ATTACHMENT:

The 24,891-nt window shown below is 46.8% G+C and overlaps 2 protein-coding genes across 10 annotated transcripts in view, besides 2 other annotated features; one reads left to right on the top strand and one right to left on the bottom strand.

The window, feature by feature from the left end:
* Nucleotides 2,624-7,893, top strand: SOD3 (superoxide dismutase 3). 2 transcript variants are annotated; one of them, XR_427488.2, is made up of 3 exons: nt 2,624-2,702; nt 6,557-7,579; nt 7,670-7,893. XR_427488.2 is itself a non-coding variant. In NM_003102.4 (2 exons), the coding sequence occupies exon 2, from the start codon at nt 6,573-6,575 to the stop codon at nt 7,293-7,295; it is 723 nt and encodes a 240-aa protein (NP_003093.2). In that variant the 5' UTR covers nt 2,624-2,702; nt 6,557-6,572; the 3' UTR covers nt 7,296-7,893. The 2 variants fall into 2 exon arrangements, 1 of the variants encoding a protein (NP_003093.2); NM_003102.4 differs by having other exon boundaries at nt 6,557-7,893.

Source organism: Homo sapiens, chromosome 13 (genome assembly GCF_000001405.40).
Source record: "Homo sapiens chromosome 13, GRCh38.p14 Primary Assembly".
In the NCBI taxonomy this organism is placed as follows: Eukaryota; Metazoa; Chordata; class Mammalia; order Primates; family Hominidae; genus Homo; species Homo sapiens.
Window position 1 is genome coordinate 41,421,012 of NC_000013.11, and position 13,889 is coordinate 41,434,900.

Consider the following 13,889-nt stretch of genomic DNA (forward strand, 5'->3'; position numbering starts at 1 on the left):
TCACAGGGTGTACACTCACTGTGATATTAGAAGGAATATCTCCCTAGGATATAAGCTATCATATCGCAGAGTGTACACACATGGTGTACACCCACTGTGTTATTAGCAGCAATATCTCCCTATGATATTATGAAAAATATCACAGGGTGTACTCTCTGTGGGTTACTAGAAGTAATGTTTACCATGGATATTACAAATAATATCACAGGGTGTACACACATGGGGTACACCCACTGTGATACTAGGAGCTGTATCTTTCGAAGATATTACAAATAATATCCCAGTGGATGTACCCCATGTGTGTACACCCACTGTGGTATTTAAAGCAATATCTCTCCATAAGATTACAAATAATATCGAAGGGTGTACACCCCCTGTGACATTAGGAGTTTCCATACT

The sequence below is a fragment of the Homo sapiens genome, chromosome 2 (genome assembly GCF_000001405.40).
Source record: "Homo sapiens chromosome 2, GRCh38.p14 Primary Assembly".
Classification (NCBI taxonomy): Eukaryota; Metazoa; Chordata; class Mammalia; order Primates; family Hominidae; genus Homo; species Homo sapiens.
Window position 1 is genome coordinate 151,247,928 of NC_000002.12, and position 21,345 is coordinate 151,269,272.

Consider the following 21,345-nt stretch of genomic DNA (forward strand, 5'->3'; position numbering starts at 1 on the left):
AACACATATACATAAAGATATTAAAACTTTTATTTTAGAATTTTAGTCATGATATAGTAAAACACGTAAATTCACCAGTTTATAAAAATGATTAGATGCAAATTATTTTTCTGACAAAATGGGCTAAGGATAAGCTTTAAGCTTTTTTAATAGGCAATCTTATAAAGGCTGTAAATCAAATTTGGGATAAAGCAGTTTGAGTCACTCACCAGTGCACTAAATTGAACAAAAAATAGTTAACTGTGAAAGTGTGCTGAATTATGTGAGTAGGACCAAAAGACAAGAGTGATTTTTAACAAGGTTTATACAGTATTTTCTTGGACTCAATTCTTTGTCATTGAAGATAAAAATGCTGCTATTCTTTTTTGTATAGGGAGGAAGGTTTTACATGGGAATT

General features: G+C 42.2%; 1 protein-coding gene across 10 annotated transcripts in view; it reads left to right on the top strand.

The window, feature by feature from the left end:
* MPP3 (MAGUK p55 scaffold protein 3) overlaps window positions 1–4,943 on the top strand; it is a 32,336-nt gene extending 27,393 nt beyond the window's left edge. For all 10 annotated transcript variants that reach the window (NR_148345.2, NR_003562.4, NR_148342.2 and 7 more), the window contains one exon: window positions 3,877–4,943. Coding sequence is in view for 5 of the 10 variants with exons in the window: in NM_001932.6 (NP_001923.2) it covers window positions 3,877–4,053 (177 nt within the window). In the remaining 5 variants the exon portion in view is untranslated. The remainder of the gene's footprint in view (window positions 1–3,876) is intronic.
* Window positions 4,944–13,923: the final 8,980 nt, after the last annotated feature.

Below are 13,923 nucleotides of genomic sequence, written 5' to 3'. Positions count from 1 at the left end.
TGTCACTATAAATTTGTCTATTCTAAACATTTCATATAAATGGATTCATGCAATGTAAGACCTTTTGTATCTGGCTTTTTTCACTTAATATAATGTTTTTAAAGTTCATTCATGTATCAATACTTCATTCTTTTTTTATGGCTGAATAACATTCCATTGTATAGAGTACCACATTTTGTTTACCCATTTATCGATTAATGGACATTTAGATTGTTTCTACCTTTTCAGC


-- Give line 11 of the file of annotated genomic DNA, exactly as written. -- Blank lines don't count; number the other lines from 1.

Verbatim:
Source record: "Homo sapiens chromosome 2, GRCh38.p14 Primary Assembly".